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In the three months since union supporters took over the Wisconsin state capitol and ignited a national debate over public-sector unions, one thing has become clear: It’s been a bad year for organised labour.The latest blow to unions comes from lawmakers in deep-blue Massachusetts, where state Senate leaders unveiled a plan today that would limit municipal workers’ right to bargaining over healthcare benefits. The measure – intended to relieve struggling cities and towns from skyrocketing employee healthcare costs – is similar to a bill approved by the state House last month.
Massachusetts labour officials are up in arms over the proposal. But so far, national union leaders have offered only tepid support. They have their hands full elsewhere.
In Wisconsin and Ohio, Republican governors have waged a frontal assault on organised labour with bills that sharply curtail bargaining rights for public-sector workers. Democrats and union supporters are fighting tooth-and-nail to roll back the measures through recall and repeal, but success seems uncertain, at best.
Across the country, unions have suffered more quiet losses, at the hands of both Republican and Democratic lawmakers.
In Connecticut, Democratic Governor Dan Malloy sent layoff notices to nearly 5,000 unionized state workers this month when negotiations stalled. labour unions backed down this week, agreeing to $1.6 billion in wage and benefit cuts, as well as collective bargaining concessions.
In Illinois, the Democrat-controlled state legislature passed an education bill last week that makes it easier to fire teachers and lengthen the school day without union approval. The measure was backed by Illinois Gov. Pat Quinn and new Chicago Mayor Rahm Emanuel, both Democrats with strong ties to organised labour.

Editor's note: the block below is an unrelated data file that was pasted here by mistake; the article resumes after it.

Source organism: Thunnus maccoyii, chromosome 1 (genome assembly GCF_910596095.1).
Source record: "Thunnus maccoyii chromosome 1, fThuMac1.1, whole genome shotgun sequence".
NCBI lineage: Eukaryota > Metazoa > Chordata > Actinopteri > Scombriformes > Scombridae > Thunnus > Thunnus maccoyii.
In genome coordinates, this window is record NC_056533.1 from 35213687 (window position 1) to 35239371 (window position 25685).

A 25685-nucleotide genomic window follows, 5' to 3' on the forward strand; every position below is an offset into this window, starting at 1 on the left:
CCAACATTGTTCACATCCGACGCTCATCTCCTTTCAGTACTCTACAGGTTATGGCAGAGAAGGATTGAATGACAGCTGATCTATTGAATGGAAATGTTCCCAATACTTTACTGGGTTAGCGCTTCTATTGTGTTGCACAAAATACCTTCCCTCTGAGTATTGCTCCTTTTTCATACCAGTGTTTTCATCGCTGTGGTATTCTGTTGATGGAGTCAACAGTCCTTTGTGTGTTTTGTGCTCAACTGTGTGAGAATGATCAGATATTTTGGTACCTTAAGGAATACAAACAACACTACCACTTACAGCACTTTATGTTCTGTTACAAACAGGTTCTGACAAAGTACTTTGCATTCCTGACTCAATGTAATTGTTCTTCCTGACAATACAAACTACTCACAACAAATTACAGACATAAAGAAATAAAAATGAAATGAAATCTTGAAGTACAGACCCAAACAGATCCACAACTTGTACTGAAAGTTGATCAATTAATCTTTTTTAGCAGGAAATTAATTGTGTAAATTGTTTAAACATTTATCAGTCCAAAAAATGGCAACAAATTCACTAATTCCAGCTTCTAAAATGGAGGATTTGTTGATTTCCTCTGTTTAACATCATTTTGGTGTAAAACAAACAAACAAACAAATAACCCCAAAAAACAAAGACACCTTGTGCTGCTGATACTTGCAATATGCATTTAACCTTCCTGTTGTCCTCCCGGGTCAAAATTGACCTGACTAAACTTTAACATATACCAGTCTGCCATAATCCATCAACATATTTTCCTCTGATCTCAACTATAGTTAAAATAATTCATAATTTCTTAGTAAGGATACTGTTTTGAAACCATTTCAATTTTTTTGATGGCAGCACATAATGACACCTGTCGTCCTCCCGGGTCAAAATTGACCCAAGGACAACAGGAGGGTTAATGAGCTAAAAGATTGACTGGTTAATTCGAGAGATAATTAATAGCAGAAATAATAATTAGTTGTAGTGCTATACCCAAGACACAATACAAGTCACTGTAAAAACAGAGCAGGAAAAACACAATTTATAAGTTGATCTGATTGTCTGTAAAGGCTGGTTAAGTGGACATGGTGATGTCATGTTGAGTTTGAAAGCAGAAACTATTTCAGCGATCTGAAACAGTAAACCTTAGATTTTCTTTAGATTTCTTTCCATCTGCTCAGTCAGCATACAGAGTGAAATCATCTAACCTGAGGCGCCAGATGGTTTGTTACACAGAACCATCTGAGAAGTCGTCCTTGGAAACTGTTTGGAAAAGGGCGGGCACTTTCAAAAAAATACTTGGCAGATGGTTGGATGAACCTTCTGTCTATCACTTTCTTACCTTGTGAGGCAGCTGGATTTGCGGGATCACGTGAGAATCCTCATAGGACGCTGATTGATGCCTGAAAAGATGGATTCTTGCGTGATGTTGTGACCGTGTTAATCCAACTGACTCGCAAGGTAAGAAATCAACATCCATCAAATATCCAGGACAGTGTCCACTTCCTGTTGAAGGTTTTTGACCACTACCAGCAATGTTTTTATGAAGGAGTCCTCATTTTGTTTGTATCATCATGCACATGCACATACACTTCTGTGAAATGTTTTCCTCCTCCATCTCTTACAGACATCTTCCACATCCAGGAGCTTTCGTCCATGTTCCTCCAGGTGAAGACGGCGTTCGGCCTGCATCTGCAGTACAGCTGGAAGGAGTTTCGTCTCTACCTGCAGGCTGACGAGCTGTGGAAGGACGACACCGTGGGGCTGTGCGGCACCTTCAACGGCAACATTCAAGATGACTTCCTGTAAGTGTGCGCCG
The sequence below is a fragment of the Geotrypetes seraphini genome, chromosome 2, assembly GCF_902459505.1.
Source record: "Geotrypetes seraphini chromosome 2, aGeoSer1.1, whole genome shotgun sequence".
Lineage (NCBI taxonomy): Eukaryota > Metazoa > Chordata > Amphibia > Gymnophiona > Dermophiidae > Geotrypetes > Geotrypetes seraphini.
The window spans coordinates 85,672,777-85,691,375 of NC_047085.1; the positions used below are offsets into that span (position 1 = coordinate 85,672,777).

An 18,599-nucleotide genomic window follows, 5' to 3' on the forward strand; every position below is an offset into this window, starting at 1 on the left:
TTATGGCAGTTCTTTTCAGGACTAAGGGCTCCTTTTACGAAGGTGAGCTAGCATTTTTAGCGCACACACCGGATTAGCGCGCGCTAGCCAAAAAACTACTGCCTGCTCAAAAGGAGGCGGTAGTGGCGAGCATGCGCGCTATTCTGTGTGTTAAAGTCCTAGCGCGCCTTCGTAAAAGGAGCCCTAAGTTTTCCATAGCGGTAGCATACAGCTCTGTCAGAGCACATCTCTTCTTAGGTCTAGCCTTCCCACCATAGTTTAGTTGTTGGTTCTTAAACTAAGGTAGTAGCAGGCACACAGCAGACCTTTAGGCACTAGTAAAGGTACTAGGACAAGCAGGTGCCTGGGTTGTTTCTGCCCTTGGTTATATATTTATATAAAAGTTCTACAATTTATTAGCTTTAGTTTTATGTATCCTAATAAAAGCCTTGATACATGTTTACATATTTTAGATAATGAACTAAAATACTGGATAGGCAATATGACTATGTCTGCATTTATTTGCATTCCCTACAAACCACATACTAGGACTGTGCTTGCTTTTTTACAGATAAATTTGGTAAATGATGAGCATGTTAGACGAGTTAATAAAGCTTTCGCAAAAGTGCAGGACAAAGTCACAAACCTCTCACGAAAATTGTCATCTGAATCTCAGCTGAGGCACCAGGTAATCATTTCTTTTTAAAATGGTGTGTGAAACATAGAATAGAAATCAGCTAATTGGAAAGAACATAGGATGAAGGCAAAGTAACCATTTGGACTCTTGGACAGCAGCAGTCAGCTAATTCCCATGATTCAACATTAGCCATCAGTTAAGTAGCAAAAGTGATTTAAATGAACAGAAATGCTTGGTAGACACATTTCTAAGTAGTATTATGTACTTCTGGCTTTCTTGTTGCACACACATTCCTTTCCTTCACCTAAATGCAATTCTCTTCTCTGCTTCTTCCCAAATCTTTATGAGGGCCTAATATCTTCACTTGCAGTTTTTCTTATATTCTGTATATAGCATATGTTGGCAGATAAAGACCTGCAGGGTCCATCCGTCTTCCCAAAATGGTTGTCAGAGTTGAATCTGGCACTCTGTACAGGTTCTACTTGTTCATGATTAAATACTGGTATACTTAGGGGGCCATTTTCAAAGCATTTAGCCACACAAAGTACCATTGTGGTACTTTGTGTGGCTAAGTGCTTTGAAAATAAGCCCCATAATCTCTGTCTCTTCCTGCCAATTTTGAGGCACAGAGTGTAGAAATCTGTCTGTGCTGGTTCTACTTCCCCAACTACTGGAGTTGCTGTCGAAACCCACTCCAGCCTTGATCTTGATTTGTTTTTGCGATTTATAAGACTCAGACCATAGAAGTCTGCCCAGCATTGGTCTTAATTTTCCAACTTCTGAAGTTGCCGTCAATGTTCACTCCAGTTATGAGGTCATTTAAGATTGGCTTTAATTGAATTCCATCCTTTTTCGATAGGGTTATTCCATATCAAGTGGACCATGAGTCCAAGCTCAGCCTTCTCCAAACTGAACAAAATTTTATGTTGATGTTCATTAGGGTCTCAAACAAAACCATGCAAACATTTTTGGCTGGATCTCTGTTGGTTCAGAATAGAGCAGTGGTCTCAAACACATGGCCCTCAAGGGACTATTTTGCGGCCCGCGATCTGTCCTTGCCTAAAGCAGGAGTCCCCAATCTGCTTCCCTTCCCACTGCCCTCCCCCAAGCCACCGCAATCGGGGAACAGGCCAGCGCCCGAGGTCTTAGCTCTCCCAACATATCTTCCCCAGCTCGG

As Josh Kraushaar points out in today’s National Journal, it is increasingly clear that unions will have to modernize to remain relevant in the changed political atmosphere. That means not only reshaping organised labour to fit the new economy, he notes, but also dealing with the threats from within the movement.
“labour is facing renewed competition from its donor base thanks to new organisations more connected to the national Democratic infrastructure. New laws passed in several battleground states make it harder for unions to automatically collect dues from public employees, making these new groups more attractive.
We’re now seeing a proliferation of powerful, outside Democratic groups emerging—House Majority PAC, Priorities USA, American Bridge—that will be serving a similar role as Big labour without the baggage.
Before the Citizens United ruling, unions were the main game in town to assist Democrats, given their ease in collecting dues and expertise in working around the campaign finance system. The GOP’s conservative allies, like the U.S. Chamber of Commerce, didn’t have as much desire or wherewithal to keep up, given the complicated maze of campaign finance regulations.
But just like in the world around them, increased competition is posing a serious threat to labour’s influence.”
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